Although it harkens back to the magic of an ‘80s flick, Numba One is still fresh. The film follows Stanley Smock, a meek and hapless insurance salesman who’s constantly getting beaten down by his boss, Harry. When Harry sends him to hand-deliver a $5 million check to mob hit man Joey Vino, Stanley, while wandering around Joey’s empty house, comes to realize that he looks exactly like the gangster. After a suspicious phone message convinces Stanley that Joey, Number 4 on the FBI’s Most Wanted list, has been killed, Stanley decides to impersonate the mobster. Little does he know, however, that Joey, hoping to get to the top of the FBI’s list, is coming after him.

Federico Castelluccio, known for his work as Furio in The Sopranos, takes on the role of Stanley. Castelluccio, who also serves as a producer for the film, first met Attardi at a Manhattan film festival in 2007; from that moment on began a friendship that has blossomed into a professional relationship. Castelluccio recalls listening to Attardi as he described the script. “I just remember laughing so hard. ... I said, we really have to do something with this.” The two then collaborated together from the beginning, bouncing ideas off one another to improve the script and gather together a team. The pair, each praising the hard work and creativity of the other, already plan on continuing their energetic partnership in a sequel to the film.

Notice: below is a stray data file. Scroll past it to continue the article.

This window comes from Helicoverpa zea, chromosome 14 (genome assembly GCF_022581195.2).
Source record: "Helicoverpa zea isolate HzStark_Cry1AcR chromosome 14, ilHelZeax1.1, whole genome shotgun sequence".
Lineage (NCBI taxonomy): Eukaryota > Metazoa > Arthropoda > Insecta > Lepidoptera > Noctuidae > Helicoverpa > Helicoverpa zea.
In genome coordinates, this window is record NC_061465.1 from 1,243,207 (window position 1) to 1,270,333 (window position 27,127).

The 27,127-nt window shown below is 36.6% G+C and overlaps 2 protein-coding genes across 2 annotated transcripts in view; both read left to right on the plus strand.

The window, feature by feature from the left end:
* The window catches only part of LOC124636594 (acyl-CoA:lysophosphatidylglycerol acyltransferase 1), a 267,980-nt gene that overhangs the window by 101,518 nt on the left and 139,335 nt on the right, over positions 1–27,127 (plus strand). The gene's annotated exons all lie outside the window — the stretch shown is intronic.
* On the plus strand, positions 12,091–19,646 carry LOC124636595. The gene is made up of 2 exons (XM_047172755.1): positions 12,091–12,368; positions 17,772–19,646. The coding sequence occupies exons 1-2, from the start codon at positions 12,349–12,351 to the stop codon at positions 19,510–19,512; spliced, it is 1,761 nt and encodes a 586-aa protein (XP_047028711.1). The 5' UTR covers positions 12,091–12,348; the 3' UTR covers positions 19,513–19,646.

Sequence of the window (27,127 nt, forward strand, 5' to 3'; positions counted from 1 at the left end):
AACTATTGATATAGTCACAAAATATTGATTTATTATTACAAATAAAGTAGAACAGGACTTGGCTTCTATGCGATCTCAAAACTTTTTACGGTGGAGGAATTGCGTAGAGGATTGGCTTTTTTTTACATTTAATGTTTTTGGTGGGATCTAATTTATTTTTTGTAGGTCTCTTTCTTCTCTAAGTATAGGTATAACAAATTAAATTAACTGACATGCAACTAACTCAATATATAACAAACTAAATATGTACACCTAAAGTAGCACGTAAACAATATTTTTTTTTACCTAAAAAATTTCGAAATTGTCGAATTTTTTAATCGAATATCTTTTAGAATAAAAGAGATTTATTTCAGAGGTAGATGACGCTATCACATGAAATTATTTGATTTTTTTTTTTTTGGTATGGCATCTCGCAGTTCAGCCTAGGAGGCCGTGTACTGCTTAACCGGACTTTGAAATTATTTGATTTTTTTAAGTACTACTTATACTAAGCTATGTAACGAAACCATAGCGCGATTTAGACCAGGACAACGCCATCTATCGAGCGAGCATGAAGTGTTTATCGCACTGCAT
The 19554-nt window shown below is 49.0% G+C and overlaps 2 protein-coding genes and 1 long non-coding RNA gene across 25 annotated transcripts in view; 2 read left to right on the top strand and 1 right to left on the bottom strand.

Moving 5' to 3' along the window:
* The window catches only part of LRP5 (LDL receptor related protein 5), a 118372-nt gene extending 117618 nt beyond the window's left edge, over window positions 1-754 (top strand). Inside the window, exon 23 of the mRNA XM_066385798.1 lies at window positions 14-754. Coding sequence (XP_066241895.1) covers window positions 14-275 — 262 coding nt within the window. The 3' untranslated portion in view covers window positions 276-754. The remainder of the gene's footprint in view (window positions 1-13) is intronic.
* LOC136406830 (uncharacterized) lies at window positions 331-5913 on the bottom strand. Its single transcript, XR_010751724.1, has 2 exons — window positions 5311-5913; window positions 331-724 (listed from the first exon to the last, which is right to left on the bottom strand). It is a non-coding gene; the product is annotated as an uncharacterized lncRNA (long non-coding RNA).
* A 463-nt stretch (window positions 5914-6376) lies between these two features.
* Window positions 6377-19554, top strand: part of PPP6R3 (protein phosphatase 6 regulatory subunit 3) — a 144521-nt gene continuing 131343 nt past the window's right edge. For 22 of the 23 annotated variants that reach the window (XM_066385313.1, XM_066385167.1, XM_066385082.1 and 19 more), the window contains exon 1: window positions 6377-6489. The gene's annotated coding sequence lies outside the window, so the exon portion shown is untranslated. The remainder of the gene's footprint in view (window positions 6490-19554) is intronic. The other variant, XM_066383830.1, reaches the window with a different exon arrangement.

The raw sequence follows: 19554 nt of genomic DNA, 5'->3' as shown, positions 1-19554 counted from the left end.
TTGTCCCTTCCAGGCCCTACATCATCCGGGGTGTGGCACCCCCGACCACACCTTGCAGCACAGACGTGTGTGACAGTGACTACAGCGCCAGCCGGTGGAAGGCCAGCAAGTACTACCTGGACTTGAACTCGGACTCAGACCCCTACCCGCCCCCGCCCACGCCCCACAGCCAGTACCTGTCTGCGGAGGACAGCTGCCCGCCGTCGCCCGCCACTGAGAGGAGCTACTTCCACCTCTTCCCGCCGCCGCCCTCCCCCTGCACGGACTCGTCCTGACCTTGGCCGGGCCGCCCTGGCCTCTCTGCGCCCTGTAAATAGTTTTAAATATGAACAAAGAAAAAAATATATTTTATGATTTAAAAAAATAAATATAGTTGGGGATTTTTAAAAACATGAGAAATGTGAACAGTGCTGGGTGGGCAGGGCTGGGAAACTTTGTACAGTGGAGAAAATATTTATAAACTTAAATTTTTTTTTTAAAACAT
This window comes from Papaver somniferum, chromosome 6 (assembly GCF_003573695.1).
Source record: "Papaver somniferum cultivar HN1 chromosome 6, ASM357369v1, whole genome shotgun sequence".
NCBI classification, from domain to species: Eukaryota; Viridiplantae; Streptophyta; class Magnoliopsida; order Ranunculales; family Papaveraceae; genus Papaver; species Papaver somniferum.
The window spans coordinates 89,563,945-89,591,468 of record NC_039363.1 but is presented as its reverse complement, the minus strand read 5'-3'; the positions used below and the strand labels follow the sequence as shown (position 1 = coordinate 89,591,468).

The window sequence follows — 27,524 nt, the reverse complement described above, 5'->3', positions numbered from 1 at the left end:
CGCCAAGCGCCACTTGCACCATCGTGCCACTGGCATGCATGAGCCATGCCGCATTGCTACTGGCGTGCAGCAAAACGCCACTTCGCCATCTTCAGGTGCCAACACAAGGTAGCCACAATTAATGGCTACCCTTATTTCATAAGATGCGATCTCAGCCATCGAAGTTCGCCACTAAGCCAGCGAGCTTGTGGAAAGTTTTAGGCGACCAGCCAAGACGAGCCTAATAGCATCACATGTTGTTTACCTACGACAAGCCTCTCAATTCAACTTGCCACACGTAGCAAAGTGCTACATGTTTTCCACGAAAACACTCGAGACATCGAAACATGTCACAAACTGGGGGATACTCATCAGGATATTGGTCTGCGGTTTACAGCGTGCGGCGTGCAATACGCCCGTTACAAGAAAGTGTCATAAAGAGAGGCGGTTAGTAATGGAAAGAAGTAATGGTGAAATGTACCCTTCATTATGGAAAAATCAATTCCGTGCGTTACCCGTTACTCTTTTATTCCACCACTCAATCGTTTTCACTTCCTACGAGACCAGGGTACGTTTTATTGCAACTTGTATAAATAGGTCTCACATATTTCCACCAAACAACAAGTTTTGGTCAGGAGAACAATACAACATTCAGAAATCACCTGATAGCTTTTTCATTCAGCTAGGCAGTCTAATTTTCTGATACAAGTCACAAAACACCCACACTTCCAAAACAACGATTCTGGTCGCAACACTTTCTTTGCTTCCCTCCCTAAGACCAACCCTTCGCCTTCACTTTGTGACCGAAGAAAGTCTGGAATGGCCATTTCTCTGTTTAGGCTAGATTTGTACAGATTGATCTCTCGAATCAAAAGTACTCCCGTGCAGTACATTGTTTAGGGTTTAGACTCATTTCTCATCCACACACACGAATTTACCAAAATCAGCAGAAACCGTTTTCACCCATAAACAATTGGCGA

The rest of Numba One’s cast injects big personality into the film as well. Thanks to Castelluccio’s work in The Sopranos, other high-profile actors like Jordan Ladd, Paul Sorvino, and Peter Greene have also signed onto be a part of Numba One’s ambitious production. Currently, Attardi is working on getting more big names for the film, but is facing roadblocks when it comes to financing. “It’s got to be financially ready,” Attardi states. “If it’s not financed, then we really don’t want to put ourselves out on a limb. We would rather have the money secure, and then work with a little power and say, ‘Hey, we love you, you like the script, here’s the money, let’s make the film.’”